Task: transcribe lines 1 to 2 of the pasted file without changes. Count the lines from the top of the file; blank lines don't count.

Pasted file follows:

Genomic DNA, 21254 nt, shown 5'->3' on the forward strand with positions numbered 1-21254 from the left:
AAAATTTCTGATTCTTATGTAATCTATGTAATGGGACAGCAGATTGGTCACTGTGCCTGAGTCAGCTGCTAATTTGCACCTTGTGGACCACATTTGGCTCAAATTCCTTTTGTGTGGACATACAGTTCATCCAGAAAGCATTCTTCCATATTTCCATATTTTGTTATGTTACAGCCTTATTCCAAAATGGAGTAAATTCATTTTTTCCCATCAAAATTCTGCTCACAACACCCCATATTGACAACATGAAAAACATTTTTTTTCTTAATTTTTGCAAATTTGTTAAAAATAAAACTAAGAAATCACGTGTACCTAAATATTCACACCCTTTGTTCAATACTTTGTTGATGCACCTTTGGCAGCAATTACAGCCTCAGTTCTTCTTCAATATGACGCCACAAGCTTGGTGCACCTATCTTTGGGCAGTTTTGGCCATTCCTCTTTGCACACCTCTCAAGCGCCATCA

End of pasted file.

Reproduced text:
Genomic DNA, 21254 nt, shown 5'->3' on the forward strand with positions numbered 1-21254 from the left:
AAAATTTCTGATTCTTATGTAATCTATGTAATGGGACAGCAGATTGGTCACTGTGCCTGAGTCAGCTGCTAATTTGCACCTTGTGGACCACATTTGGCTCAAATTCCTTTTGTGTGGACATACAGTTCATCCAGAAAGCATTCTTCCATATTTCCATATTTTGTTATGTTACAGCCTTATTCCAAAATGGAGTAAATTCATTTTTTCCCATCAAAATTCTGCTCACAACACCCCATATTGACAACATGAAAAACATTTTTTTTCTTAATTTTTGCAAATTTGTTAAAAATAAAACTAAGAAATCACGTGTACCTAAATATTCACACCCTTTGTTCAATACTTTGTTGATGCACCTTTGGCAGCAATTACAGCCTCAGTTCTTCTTCAATATGACGCCACAAGCTTGGTGCACCTATCTTTGGGCAGTTTTGGCCATTCCTCTTTGCACACCTCTCAAGCGCCATCA